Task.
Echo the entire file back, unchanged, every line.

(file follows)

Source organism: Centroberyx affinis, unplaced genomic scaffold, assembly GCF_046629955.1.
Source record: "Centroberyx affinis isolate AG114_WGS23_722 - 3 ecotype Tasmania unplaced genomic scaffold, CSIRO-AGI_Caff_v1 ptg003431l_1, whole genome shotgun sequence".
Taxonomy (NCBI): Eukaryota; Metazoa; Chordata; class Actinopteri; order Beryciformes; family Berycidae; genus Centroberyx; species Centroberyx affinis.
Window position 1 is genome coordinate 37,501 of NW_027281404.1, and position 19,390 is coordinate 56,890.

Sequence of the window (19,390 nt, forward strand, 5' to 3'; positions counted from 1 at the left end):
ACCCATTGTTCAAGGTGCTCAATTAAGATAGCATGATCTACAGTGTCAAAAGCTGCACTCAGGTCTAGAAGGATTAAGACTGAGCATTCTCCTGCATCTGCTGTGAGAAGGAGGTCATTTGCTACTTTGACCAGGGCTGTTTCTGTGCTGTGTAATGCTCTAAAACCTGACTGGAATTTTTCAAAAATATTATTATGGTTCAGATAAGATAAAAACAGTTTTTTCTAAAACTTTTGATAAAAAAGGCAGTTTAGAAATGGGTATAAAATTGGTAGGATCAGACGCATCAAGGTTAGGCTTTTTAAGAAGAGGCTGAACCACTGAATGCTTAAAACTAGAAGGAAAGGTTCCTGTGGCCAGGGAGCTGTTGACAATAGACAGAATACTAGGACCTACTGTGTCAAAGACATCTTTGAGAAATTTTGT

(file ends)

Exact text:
Source organism: Centroberyx affinis, unplaced genomic scaffold, assembly GCF_046629955.1.
Source record: "Centroberyx affinis isolate AG114_WGS23_722 - 3 ecotype Tasmania unplaced genomic scaffold, CSIRO-AGI_Caff_v1 ptg003431l_1, whole genome shotgun sequence".
Taxonomy (NCBI): Eukaryota; Metazoa; Chordata; class Actinopteri; order Beryciformes; family Berycidae; genus Centroberyx; species Centroberyx affinis.
Window position 1 is genome coordinate 37,501 of NW_027281404.1, and position 19,390 is coordinate 56,890.

Sequence of the window (19,390 nt, forward strand, 5' to 3'; positions counted from 1 at the left end):
ACCCATTGTTCAAGGTGCTCAATTAAGATAGCATGATCTACAGTGTCAAAAGCTGCACTCAGGTCTAGAAGGATTAAGACTGAGCATTCTCCTGCATCTGCTGTGAGAAGGAGGTCATTTGCTACTTTGACCAGGGCTGTTTCTGTGCTGTGTAATGCTCTAAAACCTGACTGGAATTTTTCAAAAATATTATTATGGTTCAGATAAGATAAAAACAGTTTTTTCTAAAACTTTTGATAAAAAAGGCAGTTTAGAAATGGGTATAAAATTGGTAGGATCAGACGCATCAAGGTTAGGCTTTTTAAGAAGAGGCTGAACCACTGAATGCTTAAAACTAGAAGGAAAGGTTCCTGTGGCCAGGGAGCTGTTGACAATAGACAGAATACTAGGACCTACTGTGTCAAAGACATCTTTGAGAAATTTTGT